The final of this year’s World Rally Championship was nothing short of dramatic. It was going to decide whether 7 times world Champion Loeb was going claim an 8th title, making him the most successful rally driver of all time.
Or, could Mikko Hirvonen snatch it from him and finally claim a WRC title?
Heading to Wales last weekend, we were all set ready to watch the new evolution of WRC cars battle it out.
One of the reasons for the new evolution of smaller cars was to bring more manufacturers into the championship, with Mini joining Ford and Citroën for 6 events in this year and VW joining in 2012, when the Mini WRC team will complete its first full championship.
The other reason was to close the gap between drivers – something it has evidentially done with only 0.2secs separating 1st and 2nd in Jordan early this year, and a full on battle raging between Hirvonen and Loeb going into this: Rally GB, the final the 2011 championship.
The first day saw Loeb ahead of Hirvonen by just 0.7secs. Hirvonen knew that he would be slower on the initial stages of the rally but said he could make it up. Mainly taking place on cocktail of gravel and mud stages, the cars were wearing the appropriate tall, narrow tyres through the opening stages, which actually took place on tarmac, around the roads of the Great Orme.
Although behind, he said that everything went as planned, and that “even if I’m 10 seconds behind, I’ll make it up”.
Confident, but with good reason. Just 3 stages into the second day, and Hirvonen had taken the lead, converting a 0.7sec shortfall into a 0.4sec lead. He was all set to take the championship, but would still need Loeb, who hasn’t lost a championship since 2004, to finish at least 3 places behind him. The battle was very much on, and he needed ‘Luck-of-the-gods’ Loeb to run out of fortune.
It was Hirvonen’s luck, however, that would run out first.
Racing through the Welsh forests on the next Special Stage (7 – Dyfnant), he span out, hitting debris on the side of the road. He quickly recovered from his spin, but the damage was done. The front radiator was punchered, and the Ford lost cooling, quickly overheating. Cutting out later in the stage, 3 minutes past before the Ford coughed into life and he could finish, with his Fiesta WRC sounding incredibly ill.
All he could do was get to the service area. Luckily, this was the next port of call in the Welsh Rally. He wasn’t to make it, though. Cutting out again, the Ford wouldn’t re-start. Hirvonen’s rally, and battle for the drivers’ championship, was over.
The rally seemed to lose its sparkle from here on in; Loeb was going to be crowned champion regardless of his position, as he had too big a point advantage over the other competitors – he didn’t even need to finish to gain his 8th title, something he would rely on later in the rally.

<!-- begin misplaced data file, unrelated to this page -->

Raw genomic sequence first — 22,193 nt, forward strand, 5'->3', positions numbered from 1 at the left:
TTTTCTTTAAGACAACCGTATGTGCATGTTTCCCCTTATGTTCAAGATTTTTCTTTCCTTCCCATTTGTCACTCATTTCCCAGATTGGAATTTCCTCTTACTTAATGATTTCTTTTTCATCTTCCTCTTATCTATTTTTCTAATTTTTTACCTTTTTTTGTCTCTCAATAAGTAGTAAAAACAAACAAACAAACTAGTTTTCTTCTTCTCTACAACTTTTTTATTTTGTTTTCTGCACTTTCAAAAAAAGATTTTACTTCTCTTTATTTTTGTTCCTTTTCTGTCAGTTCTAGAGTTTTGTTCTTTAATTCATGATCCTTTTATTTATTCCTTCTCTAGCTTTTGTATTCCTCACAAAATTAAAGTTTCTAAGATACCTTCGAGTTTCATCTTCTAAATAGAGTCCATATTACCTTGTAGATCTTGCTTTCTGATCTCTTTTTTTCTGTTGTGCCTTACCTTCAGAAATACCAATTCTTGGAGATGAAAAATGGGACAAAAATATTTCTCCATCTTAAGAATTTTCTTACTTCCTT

The following days…
Day 2 came to a close with Loeb 1.1secs ahead of Hirvonen’s team mate Latvala. By the end of Day 3, Loeb now cruising to the finish had dropped to 2nd place and was 6.1secs behind. Little did he know an incident would force him to retire early the following day.
We watched Loeb blast through Stage 18, opening the final day of the championship in the WRC. Moving to the next stage, Loeb was no-where to be seen. Although he was taking a leisurely approach to the event now his main rival was out, he shouldn’t have been this slow. Then we heard an announcement that Loeb was out.
Between stages, a Spanish driver had served to miss Loeb on the Welsh roads, but had gone the wrong way. Crashing head on, he damaged the DS3 WRC’s radiator and Loeb retired for the same mechanical fault as Hirvonen had just two days before. He explains the incident on the WRC.com website:
“We were on a road section and hit a car front on. I moved to the side of the road but we are in Wales and he is not Welsh so he went on the wrong side and we crashed. It was not a big impact but the radiator is holed, so we cannot go on. That’s it. But okay, we are world champion so no problems.”- Loeb
As ever, Loeb was cool and calm. Although he was now the world’s most successful rally driver, he didn’t make a song or dance about the incident or mock how his retirement hadn’t cost him anything, unlike his rival Hirvonen, who had retired into second place. For a 6th time in a row, the Finn had missed out on a WRC title.
Hirvonen ended in a well deserved second place, but just days after his disappointing finish, it has been revealed that he will no longer be a rival to Loeb, but in fact his teammate – after a startling revelation, Hirvonen is to join Loeb and drive for Citroen in 2012.
Looking into 2012
This, in my eyes, is a real shame – I can’t think of anything better that this battle continuing next year – the two big manufacturers, Ford and Citroën, battling it out as the two drivers lock horns in combat. Perhaps Loeb’s ex-teammate Ogier could upset the boat by joining Ford and taking the title. Now that is something you should definitely look out for. Ford, are you listening?
Another one to watch will be Mini, who is due to complete their first full season next year. Speaking to the BBC, David Richard, the Mini Team Principal said he “always knew we could make a great car from the Mini”.
Time will tell if this is true or not, but claiming they have created a world favourite is, for me, a step too far.
“And we always knew the Mini was a very appealing brand. We put the two together and we’ve created the world’s favourite rally car!”- Richards
Strong words, but it seems like the battle for 2012 has already started – if Ford secures Ogier, you’ll have two French-Finnish teams head to head.
I know I’ll be there watching. Will you?